- The Washington Times - Sunday, November 1, 2009

BASEBALL AMERICANA: TREASURES FROM THE LIBRARY OF CONGRESS
By Harry Katz, Frank Ceresi, Phil Mitchel, Wilson McBee and Susan Reyburn
Forward by George F. Will
Harper Collins, $29.99, 240 pages
REVIEWED BY JAMES C. ROBERTS

Ten years ago, when Washington-area coach Victor Price was selected as Little League baseball’s “volunteer of the year,” he said in his acceptance remarks that “Baseball’s a game, but it’s more than that. It’s part of our heritage.”

“Baseball Americana: Treasures From the Library of Congress” is a powerful confirmation of Mr. Price’s contention.

This is a stunning book — lovingly illustrated with images and documents from the library’s matchless collection. The Library of Congress is the world’s largest repository of printed materials on baseball and the authors and former and present curators of the collection have culled the best of this vast reservoir to document the long history of our national pastime.

As Librarian of Congress James H. Billington writes in the preface to the book, “America and baseball grew up together, a democratic sport for a democratic nation. Transcending class and gender, no other sport is so embedded in our history and consciousness.”

The oldest baseball-related document in the LOC collection is the 1786 diary of James Rhee Smith, a student of the College of New Jersey (present-day Princeton) in which he writes, “22nd Wednesday. A fine day. Play baste ball in the campus but am beaten for I miss both catching and striking the ball.”

The next year, 1787, the year the Constitution was ratified, the first book that mentions baseball was published in America. Titled “A Pretty Pocket Book,” it was a reprint of a children’s book published in England and it contains an illustrated poem titled “Base-Ball” that shows three boys playing the game and describes a batter hitting the ball, running the bases and coming “home with joy.”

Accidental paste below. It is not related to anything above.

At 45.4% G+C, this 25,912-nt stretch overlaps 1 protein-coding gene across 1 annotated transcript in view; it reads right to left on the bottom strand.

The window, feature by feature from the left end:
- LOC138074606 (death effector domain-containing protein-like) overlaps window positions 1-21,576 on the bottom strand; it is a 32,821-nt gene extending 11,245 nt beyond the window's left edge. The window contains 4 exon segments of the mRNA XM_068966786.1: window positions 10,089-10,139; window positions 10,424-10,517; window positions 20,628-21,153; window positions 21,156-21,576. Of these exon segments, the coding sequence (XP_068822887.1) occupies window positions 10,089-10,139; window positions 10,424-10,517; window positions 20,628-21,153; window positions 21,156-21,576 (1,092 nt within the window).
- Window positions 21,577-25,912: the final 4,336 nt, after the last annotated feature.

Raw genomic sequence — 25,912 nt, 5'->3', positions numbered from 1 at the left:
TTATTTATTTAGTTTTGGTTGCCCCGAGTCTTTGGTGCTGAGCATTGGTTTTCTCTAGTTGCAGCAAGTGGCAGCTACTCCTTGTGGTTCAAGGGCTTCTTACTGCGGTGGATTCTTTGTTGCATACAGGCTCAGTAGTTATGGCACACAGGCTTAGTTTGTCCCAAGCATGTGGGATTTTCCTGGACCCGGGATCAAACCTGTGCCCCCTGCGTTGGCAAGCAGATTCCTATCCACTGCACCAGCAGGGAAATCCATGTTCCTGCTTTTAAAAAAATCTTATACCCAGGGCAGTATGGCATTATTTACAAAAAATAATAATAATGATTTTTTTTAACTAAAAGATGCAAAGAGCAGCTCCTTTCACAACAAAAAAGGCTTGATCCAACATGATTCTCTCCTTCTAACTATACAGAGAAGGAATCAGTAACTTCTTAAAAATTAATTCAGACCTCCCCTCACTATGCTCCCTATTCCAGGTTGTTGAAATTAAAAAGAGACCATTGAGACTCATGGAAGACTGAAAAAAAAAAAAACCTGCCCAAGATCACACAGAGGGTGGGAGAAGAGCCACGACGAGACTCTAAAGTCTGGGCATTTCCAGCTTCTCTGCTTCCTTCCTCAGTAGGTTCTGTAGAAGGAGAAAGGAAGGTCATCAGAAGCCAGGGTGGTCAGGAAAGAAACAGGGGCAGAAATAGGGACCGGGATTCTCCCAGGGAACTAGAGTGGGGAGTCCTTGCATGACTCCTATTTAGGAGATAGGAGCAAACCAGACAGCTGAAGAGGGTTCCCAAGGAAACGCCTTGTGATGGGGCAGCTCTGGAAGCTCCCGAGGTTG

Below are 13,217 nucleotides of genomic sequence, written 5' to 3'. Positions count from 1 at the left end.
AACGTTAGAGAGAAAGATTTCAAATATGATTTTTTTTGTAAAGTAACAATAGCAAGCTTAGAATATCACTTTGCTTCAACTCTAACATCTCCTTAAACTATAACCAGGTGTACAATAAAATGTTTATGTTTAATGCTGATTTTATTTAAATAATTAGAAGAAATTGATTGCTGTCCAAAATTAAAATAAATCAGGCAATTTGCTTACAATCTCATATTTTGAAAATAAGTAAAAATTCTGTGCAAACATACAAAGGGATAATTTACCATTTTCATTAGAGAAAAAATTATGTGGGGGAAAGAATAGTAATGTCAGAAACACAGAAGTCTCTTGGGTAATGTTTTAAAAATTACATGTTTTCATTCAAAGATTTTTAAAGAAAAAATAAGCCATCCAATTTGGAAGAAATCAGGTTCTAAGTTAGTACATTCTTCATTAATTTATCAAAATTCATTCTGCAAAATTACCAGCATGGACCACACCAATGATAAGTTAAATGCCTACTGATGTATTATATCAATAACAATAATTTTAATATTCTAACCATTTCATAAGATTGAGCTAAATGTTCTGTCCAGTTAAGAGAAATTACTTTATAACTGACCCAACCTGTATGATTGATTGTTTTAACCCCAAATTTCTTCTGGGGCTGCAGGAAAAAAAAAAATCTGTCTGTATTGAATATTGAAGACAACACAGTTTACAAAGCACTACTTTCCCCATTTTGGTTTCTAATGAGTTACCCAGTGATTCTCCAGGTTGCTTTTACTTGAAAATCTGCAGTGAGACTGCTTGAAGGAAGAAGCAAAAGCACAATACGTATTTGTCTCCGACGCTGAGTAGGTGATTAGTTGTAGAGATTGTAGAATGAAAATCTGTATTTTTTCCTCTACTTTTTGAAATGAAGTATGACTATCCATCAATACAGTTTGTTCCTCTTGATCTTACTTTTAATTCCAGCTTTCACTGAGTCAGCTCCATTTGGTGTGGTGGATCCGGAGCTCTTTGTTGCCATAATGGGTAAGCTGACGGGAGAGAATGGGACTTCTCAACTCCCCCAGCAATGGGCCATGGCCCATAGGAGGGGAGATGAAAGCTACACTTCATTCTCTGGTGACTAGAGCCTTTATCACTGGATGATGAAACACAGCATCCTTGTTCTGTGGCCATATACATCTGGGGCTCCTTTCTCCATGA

The book proves conclusively that baseball grew out of the many ball and stick games brought to America by the English — not out of the mind of Abner Doubleday, who according to the myth (thoroughly discredited by the book) invented the game in Cooperstown, N.Y., in 1839. This in no way lessens the American nature of the pastime, as “Baseball Americana” demonstrates, tracing the evolution of the game through variations such as the “Massachusetts game”: (An 1834 lithograph is featured, showing boys playing a bat-and-ball game on Boston Common) and the “New York game.”

As the authors indicate, it was in New York City that the game we know today originated. In 1845, Alexander Cartwright, a New York City bank teller and a member of the New York Knickerbockers, drew up the rules of a game much like the modern version, and that year the first game according to those rules was played at the Elysian Fields park in Hoboken, N.J. (An 1859 print depicts a game played that year on that site.)

By the 1850s, the game had spread all the way to the West Coast, and during the Civil War, Union trips introduced it throughout much of the South, a development illustrated by an Otto Boettich lithography of Union soldiers playing baseball in 1863 in a Confederate prison camp in Salisbury, N.C.

By 1866, a Currier and Ives print is already referring to baseball as “the American national game,” an affirmation of the game’s exploding popularity. By the end of the 19th century, the game was played just about everywhere and by just about everybody in America. Black teams were formed in the late 1860s, and women’s teams were playing by the 1890s.

Baseball was played on Indian reservations, by factory workers and by 1869 by professional teams with salaried players. During World War II, the game was played in Japanese-American internment camps and young American servicemen played the game from New Guinea to Germany. All of this is illustrated by magnificent photographs, many of them previously unpublished.

In addition to the photos, “Baseball Americana” features a dazzling array of lithographs, prints, book and magazine covers, commercial advertisements, movie stills, cartoons, sheet music covers, paintings and baseball cards, including the first baseball card dated 1865, and the earliest known set published by the Allen and Ginter company in 1887.

Among the highlights are panoramic photos of the first black world series, played in 1924, an eccentric advertisement for flypaper that features flies as baseball players on a diamond, panoramic aerial prints of American cities centering on the baseball fields and an 1860 cartoon by Currier and Ives featuring President-elect Abraham Lincoln and supporters and political foes depicted as baseball players.

All in all, page after page, “Baseball Americana” is a sumptuous pictorial feast for baseball fans and anyone interested in American history.

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